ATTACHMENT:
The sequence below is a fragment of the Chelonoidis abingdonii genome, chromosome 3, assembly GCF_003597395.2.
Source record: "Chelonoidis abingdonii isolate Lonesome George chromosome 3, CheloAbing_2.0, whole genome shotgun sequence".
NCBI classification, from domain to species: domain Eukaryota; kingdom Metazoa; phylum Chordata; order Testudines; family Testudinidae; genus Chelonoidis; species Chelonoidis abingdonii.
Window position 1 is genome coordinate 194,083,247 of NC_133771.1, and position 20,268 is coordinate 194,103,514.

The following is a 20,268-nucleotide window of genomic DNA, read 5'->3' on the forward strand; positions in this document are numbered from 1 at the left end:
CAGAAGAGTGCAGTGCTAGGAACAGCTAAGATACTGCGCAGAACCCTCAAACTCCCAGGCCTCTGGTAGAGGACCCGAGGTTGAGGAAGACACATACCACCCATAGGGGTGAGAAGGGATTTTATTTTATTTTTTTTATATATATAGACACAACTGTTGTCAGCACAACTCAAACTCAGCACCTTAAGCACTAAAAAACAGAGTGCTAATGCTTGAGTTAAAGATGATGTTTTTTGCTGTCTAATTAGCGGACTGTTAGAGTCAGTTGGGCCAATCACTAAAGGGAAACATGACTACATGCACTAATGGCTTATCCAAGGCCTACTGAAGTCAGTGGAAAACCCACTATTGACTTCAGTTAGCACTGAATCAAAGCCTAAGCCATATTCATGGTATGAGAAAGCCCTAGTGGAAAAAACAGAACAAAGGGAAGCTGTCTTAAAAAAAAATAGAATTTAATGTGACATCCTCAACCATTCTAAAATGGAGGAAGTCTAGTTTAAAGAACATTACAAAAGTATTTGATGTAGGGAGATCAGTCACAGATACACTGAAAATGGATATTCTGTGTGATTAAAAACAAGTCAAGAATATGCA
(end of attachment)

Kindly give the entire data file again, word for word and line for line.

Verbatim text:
The sequence below is a fragment of the Chelonoidis abingdonii genome, chromosome 3, assembly GCF_003597395.2.
Source record: "Chelonoidis abingdonii isolate Lonesome George chromosome 3, CheloAbing_2.0, whole genome shotgun sequence".
NCBI classification, from domain to species: domain Eukaryota; kingdom Metazoa; phylum Chordata; order Testudines; family Testudinidae; genus Chelonoidis; species Chelonoidis abingdonii.
Window position 1 is genome coordinate 194,083,247 of NC_133771.1, and position 20,268 is coordinate 194,103,514.

The following is a 20,268-nucleotide window of genomic DNA, read 5'->3' on the forward strand; positions in this document are numbered from 1 at the left end:
CAGAAGAGTGCAGTGCTAGGAACAGCTAAGATACTGCGCAGAACCCTCAAACTCCCAGGCCTCTGGTAGAGGACCCGAGGTTGAGGAAGACACATACCACCCATAGGGGTGAGAAGGGATTTTATTTTATTTTTTTTATATATATAGACACAACTGTTGTCAGCACAACTCAAACTCAGCACCTTAAGCACTAAAAAACAGAGTGCTAATGCTTGAGTTAAAGATGATGTTTTTTGCTGTCTAATTAGCGGACTGTTAGAGTCAGTTGGGCCAATCACTAAAGGGAAACATGACTACATGCACTAATGGCTTATCCAAGGCCTACTGAAGTCAGTGGAAAACCCACTATTGACTTCAGTTAGCACTGAATCAAAGCCTAAGCCATATTCATGGTATGAGAAAGCCCTAGTGGAAAAAACAGAACAAAGGGAAGCTGTCTTAAAAAAAAATAGAATTTAATGTGACATCCTCAACCATTCTAAAATGGAGGAAGTCTAGTTTAAAGAACATTACAAAAGTATTTGATGTAGGGAGATCAGTCACAGATACACTGAAAATGGATATTCTGTGTGATTAAAAACAAGTCAAGAATATGCA